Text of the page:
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Hawaii Rescue Tubes Save Lives on Public Beaches

Posted on 02 Jan 2018
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The founder of JTA CPR, John Tyler started the non profit Rescue Tube operation on a Kauai beach in 2008. He was simply a good-hearted individual trying to create a system to save a few people from drowning each year.

Since then more than 70 lives have been saved on Kauai with Rescue Tubes, which is a wonderful outcome to this charity project started by a single lifeguard.

“When I first started we were losing about 12 people per year to drowning at our beaches, so I envisioned that number going down significantly, but I never imagined Rescue Tubes would save so many lives,” says John, clearly elated. “It’s beyond my dreams.”

Ingeniously simple, a Rescue Tube is a 50-inch long thick piece of foam that is buoyant enough to support three adults. An eight-foot long cord is attached to the tube making it quick and easy to drape over the rescuer’s shoulder while swimming out. Silkscreened on one side of the tube are at-a-glance instructions of how to use the device.

“A Rescue Tube keeps a barrier between the rescuer and rescuee which is very important because you want them to grab something – that is not you – to keep them afloat,” John says. “If those tubes weren’t there, I don’t think so many people would have the courage to swim out and rescue people.”

Don’t stop someone from doing good

When John first began placing Rescue Tubes on Kauai’s beaches in Hawaii, he met some resistance and negativity. “I had a lot of naysayers,” he says. “I was only hanging them on trees at the start and people said they would get stolen or that there would be liability issues.

Two weeks after he hung a tube at Lumahai Beach on Kauai’s north shore, a 15-year-old saved a 40-year-old with a Rescue Tube, keeping the man afloat and gently kicking toward shore until lifeguards arrived on jet-skis from Hanalei 20 minutes later.

Two more people who are grateful for John’s determination are Corrinne “Cori” and Craig Beck, owners of Garden Isle Bath & Body in Kapa’a, who were both caught in a rip tide at Moloaa Bay last September, a month before Craig’s 70th birthday.
After swimming in the morning with friends then having lunch on the beach, Cori returned that afternoon to swim in the inviting crystal clear water.

“I was just floating around in the ocean and when I tried to swim in to shore, I was being pulled down and out,” Cori says.
Craig sensed something was wrong and began wading into the water to see what was happening. Cori called to him, “I can’t get back in,” he swam out and was immediately caught in the undertow, too. “He got to me, then he went by me,” Cori says. “I heard him say, ‘We need some help out here.’ “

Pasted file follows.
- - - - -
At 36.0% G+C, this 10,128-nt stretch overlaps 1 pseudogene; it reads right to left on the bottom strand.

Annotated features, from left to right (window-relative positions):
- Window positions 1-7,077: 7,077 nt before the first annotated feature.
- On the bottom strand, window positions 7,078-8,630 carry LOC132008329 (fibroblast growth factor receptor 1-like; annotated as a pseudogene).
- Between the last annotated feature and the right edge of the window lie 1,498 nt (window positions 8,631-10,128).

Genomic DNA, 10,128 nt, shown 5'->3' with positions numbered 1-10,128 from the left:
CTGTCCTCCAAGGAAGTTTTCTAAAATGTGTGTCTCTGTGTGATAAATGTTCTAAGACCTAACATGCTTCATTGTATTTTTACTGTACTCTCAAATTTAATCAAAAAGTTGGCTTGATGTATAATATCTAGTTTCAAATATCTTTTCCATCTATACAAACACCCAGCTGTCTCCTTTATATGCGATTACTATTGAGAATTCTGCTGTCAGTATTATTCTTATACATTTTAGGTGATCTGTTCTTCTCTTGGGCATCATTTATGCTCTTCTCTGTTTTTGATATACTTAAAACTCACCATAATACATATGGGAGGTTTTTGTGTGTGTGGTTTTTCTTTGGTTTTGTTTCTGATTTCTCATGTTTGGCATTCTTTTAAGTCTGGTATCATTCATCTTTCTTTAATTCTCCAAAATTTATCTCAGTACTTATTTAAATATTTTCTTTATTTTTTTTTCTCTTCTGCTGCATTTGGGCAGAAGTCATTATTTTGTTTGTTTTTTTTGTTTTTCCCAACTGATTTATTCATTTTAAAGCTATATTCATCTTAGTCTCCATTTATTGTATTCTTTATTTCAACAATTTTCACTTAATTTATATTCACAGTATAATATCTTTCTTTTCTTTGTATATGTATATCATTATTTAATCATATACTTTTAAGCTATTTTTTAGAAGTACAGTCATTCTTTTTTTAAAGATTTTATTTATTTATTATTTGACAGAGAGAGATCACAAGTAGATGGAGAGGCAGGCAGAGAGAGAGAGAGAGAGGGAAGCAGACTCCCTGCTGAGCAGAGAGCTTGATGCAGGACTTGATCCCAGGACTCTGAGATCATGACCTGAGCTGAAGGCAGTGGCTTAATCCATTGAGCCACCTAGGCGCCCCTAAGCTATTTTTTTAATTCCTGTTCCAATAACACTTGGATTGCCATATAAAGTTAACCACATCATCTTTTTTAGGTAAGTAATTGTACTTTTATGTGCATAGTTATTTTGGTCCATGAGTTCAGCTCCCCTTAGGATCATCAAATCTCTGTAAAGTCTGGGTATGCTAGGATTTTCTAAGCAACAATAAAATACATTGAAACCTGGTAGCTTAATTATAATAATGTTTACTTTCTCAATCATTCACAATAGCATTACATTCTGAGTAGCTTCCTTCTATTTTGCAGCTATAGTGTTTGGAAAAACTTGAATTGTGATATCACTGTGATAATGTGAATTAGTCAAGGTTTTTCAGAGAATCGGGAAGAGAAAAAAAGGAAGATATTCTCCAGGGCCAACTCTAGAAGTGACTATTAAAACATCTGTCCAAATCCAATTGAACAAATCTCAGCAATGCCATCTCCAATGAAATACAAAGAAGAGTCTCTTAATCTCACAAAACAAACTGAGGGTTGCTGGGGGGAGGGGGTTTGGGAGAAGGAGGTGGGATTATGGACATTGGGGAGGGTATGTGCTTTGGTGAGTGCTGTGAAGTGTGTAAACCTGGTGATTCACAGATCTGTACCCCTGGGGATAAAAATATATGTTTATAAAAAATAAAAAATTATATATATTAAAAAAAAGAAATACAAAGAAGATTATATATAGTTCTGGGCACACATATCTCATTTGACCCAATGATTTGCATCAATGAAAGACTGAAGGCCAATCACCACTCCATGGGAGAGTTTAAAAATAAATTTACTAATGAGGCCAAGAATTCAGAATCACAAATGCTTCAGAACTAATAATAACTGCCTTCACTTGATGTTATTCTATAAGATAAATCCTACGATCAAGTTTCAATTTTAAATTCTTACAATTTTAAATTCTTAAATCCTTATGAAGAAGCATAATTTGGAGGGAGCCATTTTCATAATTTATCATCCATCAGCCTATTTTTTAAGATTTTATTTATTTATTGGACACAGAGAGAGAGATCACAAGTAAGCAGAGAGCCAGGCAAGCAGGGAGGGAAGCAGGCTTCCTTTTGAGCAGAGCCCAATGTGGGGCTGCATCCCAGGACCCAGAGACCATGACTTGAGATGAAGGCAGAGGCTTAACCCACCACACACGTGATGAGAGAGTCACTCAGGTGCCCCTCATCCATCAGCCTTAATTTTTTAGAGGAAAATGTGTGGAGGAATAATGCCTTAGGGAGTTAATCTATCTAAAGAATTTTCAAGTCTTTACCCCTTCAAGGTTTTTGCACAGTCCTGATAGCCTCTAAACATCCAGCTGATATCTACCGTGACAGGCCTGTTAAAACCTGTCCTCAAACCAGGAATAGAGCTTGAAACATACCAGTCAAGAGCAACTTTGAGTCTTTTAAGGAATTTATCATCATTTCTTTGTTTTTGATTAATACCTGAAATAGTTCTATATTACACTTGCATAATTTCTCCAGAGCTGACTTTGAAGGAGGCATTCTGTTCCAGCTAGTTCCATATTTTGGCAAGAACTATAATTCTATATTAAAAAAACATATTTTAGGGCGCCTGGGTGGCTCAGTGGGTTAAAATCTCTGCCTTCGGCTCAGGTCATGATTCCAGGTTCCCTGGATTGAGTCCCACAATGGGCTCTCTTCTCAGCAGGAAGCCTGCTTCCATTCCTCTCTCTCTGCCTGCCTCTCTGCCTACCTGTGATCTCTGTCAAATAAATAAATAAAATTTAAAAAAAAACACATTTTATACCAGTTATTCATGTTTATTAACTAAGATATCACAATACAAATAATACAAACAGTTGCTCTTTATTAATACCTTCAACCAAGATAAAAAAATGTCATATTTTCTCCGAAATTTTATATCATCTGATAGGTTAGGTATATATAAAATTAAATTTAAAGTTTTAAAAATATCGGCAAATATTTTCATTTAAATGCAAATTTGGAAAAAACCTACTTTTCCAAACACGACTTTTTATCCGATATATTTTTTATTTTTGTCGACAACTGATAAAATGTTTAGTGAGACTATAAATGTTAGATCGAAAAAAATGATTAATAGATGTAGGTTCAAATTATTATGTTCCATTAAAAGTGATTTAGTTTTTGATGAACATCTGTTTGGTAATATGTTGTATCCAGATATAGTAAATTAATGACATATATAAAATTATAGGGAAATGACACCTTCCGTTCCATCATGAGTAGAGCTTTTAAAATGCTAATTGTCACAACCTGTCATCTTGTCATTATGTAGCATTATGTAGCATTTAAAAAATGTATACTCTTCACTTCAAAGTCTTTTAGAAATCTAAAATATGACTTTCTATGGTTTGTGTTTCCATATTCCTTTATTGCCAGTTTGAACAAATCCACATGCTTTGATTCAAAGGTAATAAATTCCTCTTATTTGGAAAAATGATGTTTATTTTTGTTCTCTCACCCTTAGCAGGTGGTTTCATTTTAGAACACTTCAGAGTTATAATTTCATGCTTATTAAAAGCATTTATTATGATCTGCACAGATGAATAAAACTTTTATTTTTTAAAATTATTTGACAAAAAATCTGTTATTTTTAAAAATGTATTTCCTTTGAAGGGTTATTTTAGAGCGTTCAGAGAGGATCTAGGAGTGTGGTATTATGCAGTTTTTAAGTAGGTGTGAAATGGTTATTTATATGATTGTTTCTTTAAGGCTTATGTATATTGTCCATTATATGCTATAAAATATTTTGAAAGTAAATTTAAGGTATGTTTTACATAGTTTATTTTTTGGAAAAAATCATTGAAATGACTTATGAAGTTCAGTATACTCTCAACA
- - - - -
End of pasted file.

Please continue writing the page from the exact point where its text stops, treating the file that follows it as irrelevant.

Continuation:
Cori and Craig were stunned – Both strong and athletic all of their lives, after struggling to stay afloat, they were exhausted. “Another 30 seconds, I’d have been a casualty,” said Craig.

“I looked back at him, he just looked like he’d given in to being lost at sea. He was drifting away from me,” Cori says, choking up.

Then seemingly out of nowhere, two young women about 19 years old swam out to Craig with a Rescue Tube and asked him, “Can you hang onto this?” He draped himself over the thick foam tube, began catching his breath and said to the women, “Oh you guys are beautiful. You have got to be angels.” Together the three gently kicked into shore and the two ladies hauled Craig onto his beach chair.

Meanwhile, a woman with a British accent, swam out to Cori and gave her a Rescue Tube. “I said, ‘What about you?’ but she just swam away,” Cori says with gratitude.

The Becks don’t know who their rescuers are as they disappeared as quickly as they appeared. They had the opportunity to meet John Tyler, the man who started Rescue Tubes project on Kauai. With tears his eyes, Craig gave John a big bear hug and said, “It’s because of you that we’re alive.”

Extremely humble, John credits his kumu hula (hula instructor) Puna Dawson with encouraging him to keep placing Rescue Tubes around the island in the early years, regardless of what skeptics said. “She said when the intention is pure, people will support you.”

John’s advice for others is to follow your heart. If you know something is helpful people will get behind it after they see it’s working. We all have our own unique skills that can make the world a better place for others.

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